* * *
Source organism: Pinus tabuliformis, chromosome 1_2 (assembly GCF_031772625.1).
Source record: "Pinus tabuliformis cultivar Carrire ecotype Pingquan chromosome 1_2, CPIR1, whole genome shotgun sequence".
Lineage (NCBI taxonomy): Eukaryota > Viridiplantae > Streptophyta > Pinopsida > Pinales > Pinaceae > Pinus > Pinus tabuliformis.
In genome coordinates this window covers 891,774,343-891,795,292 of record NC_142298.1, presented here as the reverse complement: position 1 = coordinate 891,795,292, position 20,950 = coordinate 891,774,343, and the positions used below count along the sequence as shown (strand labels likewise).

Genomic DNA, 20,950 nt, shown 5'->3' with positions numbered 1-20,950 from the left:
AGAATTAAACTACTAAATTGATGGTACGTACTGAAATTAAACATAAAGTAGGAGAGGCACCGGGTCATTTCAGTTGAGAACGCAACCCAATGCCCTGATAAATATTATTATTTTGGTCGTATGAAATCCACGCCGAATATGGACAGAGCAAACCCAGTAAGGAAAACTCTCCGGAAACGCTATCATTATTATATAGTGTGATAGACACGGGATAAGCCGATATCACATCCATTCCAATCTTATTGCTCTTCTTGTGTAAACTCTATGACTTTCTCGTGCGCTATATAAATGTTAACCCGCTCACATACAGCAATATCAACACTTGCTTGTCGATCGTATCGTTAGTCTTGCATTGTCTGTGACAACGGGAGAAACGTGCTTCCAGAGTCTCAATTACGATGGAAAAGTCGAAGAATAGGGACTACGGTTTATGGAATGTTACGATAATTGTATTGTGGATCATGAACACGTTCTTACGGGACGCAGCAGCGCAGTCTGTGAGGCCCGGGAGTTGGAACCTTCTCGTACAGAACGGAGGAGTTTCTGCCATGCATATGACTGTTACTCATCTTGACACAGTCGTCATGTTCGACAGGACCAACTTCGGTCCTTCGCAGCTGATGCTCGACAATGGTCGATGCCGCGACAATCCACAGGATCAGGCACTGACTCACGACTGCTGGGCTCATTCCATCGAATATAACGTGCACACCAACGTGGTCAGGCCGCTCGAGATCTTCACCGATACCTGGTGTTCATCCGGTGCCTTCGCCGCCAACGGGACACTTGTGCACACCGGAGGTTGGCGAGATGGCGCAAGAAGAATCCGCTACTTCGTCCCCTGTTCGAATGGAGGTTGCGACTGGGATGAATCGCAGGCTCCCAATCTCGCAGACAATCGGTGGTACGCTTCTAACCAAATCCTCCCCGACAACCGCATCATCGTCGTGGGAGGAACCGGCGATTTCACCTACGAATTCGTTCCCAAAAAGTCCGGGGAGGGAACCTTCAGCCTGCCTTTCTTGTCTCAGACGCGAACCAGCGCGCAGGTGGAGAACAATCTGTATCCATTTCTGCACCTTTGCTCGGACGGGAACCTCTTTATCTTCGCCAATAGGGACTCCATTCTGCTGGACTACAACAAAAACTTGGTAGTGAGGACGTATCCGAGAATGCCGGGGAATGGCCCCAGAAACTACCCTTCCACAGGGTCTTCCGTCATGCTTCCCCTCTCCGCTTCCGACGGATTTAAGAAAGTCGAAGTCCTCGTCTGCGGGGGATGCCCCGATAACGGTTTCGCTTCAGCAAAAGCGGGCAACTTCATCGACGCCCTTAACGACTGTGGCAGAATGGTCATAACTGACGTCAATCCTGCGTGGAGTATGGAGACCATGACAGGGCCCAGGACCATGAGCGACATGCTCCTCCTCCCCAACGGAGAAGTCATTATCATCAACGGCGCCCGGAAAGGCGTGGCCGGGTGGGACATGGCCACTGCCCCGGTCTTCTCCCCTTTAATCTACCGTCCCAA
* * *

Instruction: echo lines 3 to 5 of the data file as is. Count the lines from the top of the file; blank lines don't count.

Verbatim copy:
Lineage (NCBI taxonomy): Eukaryota > Viridiplantae > Streptophyta > Pinopsida > Pinales > Pinaceae > Pinus > Pinus tabuliformis.
In genome coordinates this window covers 891,774,343-891,795,292 of record NC_142298.1, presented here as the reverse complement: position 1 = coordinate 891,795,292, position 20,950 = coordinate 891,774,343, and the positions used below count along the sequence as shown (strand labels likewise).

Genomic DNA, 20,950 nt, shown 5'->3' with positions numbered 1-20,950 from the left: